Select Committee on BBC Charter Review Minutes of Evidence

Examination of Witnesses (Questions 1872 - 1879)


James Purnell MP

  Q1872  Chairman: Thank you very much for coming. As you know, we are extending our investigations into other parts of the BBC. Can I ask you first: when do you expect the White Paper to be published?

  James Purnell: Shortly.

  Q1873  Chairman: You have no other guidance than that?

  James Purnell: No. Obviously I am delighted to be here. We value this inquiry. It has been extremely helpful for us in developing the White Paper. We had hoped to finish it before Christmas. My short experience in government is that White Papers and Green Papers often take slightly longer than anticipated. This is a very complex set of issues and I am sure you want us to get it right rather than rushing it out. It is due shortly. Having passed on that piece of experience, I am not going to start getting myself hooked on any other date.

  Q1874  Chairman: When we were set up, we were asked to get our report ready by the end of October, which is some months away now. What are the issues that are holding you up?

  James Purnell: People should not read any conspiracy theory or anything significance into that. It is purely the issue of the complexity of the matter and desire to get it right. When people see the White Paper, they will see there was no underlying reason why we delayed it, other than just the desire to get it right.

  Q1875  Chairman: When you come to the White Paper, will you be announcing the licence fee increase at the same time?

  James Purnell: No. We are intending to do that later on. We are currently engaged in a process where we have received the BBC's opening bid, I think you call it. That bid has been submitted to review by consultants, PKF, and we and the Treasury will jointly look at that evidence and make our decision some time after the White Paper. That will also be based on a further round of industry consultation on the model of having these industry seminars along the lines of the Burns' seminars. It was very helpful for the Green Paper and we intend to do that for the licence fee session as well.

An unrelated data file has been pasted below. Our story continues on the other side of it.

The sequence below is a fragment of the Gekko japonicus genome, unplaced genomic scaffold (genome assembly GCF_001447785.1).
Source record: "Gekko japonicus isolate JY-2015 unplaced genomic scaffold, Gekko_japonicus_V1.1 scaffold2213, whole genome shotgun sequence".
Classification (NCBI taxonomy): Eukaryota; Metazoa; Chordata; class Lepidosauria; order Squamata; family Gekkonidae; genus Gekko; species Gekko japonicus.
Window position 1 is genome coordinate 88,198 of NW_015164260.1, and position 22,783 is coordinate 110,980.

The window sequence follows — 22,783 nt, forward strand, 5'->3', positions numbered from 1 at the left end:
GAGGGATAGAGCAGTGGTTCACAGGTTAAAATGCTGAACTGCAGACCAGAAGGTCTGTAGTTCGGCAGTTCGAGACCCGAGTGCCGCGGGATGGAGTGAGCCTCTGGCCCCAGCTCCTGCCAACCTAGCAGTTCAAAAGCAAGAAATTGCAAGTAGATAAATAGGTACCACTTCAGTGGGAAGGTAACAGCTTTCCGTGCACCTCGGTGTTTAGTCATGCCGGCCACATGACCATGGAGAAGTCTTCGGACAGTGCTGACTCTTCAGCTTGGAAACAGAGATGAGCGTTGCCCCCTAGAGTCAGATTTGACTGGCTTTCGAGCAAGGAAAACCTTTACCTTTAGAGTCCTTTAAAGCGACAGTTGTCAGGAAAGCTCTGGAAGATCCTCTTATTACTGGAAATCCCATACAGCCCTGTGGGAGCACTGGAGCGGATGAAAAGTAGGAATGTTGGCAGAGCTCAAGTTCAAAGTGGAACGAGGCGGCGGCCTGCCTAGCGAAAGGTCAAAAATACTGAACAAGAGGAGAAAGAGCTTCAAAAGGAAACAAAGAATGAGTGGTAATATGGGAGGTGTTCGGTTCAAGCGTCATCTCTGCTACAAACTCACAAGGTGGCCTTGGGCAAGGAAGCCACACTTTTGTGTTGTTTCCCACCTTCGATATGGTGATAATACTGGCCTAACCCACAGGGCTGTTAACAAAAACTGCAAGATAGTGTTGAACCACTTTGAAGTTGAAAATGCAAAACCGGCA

Q1876  Chairman: You used a very interesting phrase "opening bid" by which I imagine you mean that you do not regard what has been put in front of you at the moment as being the final word on the subject?

  James Purnell: You have been in this situation more than me. You will know very well that all organisations will expect the Government to scrutinise their proposals extremely carefully and we would not be being thorough with the use of public money if we did not do that. That is exactly why the process with those consultants has been set up. We will be scrutinising all of their financial proposals extremely carefully.

  Q1877  Chairman: You say that the process is between you and the Treasury?

  James Purnell: Yes, we have a joint committee with the Treasury to do that.

  Q1878  Chairman: Both sets of ministers will go through it?

  James Purnell: Yes. We have collective responsibility to the Government in the end but the issue of the licence fee clearly touches on public spending and there is a direct role for the Treasury being involved in that process.

  Q1879  Chairman: Would you be disappointed if you were not able to reduce some of the figures which have been quoted from the BBC?

  James Purnell: I am not getting into a running commentary on what the level of licence fee will be. We will make those decisions based on a very robust analysis.

The Committee suspended from 4.33 pm to 4.43 pm for a division in the House.

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